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BMW i develops first electrified wingsuit for human flight

Embodying a futuristic approach, the carbon fiber and aluminum wingsuit with its electric propulsion system is a concept that even airsports daredevils won’t be able to ignore.
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BMW i electrified wingsuit in action.

Photo Credit: Globetrender

Note: This article was provided by Globetrender, and originally reported by Erica Jamieson.

Together with BMW Group company Designworks (Newbury Park, Calif., U.S.) and air sportsman and professional base jumper Peter Salzmann, BMW i (a sub-brand of BMW founded in 2011 to design and manufacture plug-in electric vehicles) has developed an electric-powered wingsuit, which has been successfully flown over mountains in Austria. After jumping from a helicopter 3,000 meters up, Salzmann completed what is said to be the world’s first human flight powered by electric wingsuit in Nov. 2020. The wingsuit design even incorporates carbon fiber and aluminum.

The suit, propelled by two 13-centimeter carbon impellers with an overall output of 15 kilowatts (kW), allowed Salzmann to gain altitude and soar above the “Three Brothers” mountain peak in Austria. Mid-flight, the suit reached a top speed of 186 miles per hour. For a sport that typically celebrates top horizontal speeds of about 60 miles per hour, the “electrified wingsuit,” according to BMW i, will create new opportunities in daredevil airsports — and “Pay for Peril” adventure tourism.

“At the time, I was developing suits for skydiving and basejumping with a friend and basejumping mentor,” Salzmann tells BMW. “One of them was a supporting motor — and it’s an idea I just couldn’t shake. I found the idea of being able to jump from my local mountain wearing the wingsuit and land in my garden fascinating.”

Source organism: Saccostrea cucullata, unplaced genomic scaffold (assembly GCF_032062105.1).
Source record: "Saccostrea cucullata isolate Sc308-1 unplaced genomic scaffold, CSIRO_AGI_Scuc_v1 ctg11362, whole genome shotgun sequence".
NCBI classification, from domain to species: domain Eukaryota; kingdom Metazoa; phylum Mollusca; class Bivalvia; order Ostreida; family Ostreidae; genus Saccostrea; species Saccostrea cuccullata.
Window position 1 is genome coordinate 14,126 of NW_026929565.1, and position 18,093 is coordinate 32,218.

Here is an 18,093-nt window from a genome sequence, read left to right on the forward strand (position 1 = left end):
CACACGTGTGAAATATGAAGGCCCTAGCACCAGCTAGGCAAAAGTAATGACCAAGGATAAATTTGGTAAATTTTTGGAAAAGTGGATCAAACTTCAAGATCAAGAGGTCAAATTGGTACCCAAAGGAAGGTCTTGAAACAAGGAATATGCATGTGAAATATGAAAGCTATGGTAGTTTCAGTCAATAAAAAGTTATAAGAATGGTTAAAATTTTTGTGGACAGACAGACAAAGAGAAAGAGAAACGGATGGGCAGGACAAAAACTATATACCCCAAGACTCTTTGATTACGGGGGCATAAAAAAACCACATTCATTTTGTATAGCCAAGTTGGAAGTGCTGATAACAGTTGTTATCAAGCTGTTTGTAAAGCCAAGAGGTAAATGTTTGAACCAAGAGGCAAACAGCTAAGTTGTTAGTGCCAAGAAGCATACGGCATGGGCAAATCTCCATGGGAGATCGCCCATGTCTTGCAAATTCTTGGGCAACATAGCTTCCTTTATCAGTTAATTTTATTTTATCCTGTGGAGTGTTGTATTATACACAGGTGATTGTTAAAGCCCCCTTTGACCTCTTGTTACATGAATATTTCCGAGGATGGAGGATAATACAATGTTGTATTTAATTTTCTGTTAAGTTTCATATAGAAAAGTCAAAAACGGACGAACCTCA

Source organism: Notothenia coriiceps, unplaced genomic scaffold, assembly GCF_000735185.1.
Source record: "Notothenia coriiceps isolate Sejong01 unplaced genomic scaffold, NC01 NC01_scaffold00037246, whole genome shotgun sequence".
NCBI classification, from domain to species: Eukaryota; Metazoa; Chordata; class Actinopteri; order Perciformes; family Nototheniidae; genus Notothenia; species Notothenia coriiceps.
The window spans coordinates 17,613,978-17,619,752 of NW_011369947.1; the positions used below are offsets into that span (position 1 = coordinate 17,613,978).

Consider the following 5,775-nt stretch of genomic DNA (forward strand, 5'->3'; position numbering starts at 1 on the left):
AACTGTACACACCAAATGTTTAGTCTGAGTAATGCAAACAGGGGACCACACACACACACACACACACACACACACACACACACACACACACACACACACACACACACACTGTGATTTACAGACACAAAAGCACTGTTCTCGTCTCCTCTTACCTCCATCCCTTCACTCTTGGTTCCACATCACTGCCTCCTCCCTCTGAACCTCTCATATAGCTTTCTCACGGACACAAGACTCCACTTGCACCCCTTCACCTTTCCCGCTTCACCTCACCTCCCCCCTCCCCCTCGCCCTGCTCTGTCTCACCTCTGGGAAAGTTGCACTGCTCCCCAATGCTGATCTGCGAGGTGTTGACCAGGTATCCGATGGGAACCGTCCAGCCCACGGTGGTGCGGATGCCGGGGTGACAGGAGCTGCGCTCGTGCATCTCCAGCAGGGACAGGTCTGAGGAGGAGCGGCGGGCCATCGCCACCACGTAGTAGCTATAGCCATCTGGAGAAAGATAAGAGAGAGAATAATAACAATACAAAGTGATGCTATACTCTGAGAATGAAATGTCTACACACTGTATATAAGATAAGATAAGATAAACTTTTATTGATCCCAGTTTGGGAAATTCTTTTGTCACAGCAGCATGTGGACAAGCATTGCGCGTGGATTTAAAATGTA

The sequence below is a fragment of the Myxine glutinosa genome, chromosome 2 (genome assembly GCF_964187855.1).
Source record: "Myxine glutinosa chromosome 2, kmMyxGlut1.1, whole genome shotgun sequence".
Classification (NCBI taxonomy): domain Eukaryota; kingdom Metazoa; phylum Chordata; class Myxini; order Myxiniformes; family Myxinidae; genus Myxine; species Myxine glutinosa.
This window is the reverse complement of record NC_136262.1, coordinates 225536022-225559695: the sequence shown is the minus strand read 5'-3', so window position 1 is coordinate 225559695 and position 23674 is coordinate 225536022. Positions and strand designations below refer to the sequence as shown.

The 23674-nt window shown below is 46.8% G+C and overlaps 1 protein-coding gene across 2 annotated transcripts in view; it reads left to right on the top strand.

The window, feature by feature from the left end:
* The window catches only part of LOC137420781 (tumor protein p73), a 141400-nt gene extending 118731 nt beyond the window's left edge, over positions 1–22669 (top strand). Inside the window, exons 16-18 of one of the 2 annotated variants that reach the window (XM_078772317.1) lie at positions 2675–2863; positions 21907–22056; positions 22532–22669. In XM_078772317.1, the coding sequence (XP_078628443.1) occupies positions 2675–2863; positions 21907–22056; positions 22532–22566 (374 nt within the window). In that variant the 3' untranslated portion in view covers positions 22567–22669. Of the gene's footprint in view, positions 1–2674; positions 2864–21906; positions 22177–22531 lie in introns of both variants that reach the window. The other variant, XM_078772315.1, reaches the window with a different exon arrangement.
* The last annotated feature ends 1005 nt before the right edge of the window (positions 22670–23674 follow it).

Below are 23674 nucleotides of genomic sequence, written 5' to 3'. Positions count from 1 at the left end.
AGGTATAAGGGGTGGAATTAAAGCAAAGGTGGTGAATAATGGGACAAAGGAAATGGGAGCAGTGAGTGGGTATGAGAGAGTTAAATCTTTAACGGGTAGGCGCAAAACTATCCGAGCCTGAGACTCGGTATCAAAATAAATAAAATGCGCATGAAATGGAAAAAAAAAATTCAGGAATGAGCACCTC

Salzmann brought the concept to BMW and, in 2017, they got to work.

Peter Salzmann prepares for the jump.

Photo Credit: Globetrender

“Our future-oriented approach with electric propulsion systems and innovative materials and technologies were a perfect fit for Peter Salzmann’s unusual but fascinating idea,” says Stefan Ponikva, vice president of brand experience at BMW i. “In my opinion, Peter Salzmann perfectly embodies the attitude of the BMW i brand with his vision, his passion and his courage. I was also impressed by his physical effort, combined with in-depth technical knowledge and a very clear understanding of the brand.”

Resembling “a futuristic mini-submarine,” the final design, in addition to using carbon fiber, also has a thumb and finger-operated throttle on the left sleeve. The electric propulsion system is powered by a 50-volt (V) lithium battery attached to the suit’s chestplate, and can produce thrust for up to 15 minutes. In alignment with the BMW i brand, the automaker’s line of fully electric cars, the wingsuit can be fueled by renewable energy.

“Sustainability is very important to me, and something I try to live my everyday life by. I enjoy nature from the air and on the ground — that’s why I aim to consistently follow the path of sustainability even when it comes to mobility,” Salzmann tells BMW.

The suit was tested in BMW’s horizontal wind tunnel, AEROLAB, and in a vertical wind tunnel in Sweden. An initial design prototype, with 40% additional power output was scrapped in favor of lighter design and improved freedom of movement.

The electric wingsuit was originally slated to debut in South Korea in spring 2020, a plan delayed by the pandemic. The Drei Brüder, or “Three Brothers” peaks in the Hohe Tauern Austrian mountain range, close to Salzmann’s childhood home, were selected as a replacement location.

To prepare for the flight, Salzmann completed specialized training to develop his core, neck and shoulder muscles in order to hold himself in the right position for the duration of the flight. With the first flight under his belt, Salzmann has already set his eyes on new goals — flying between high rise buildings in South Korea.

The maiden voyage has also marked the first edition of BMW’s #NEXTGen 2020 series, showcasing new technologies and vehicles that envision next-generation mobility.

Find the full report by Globetrender here

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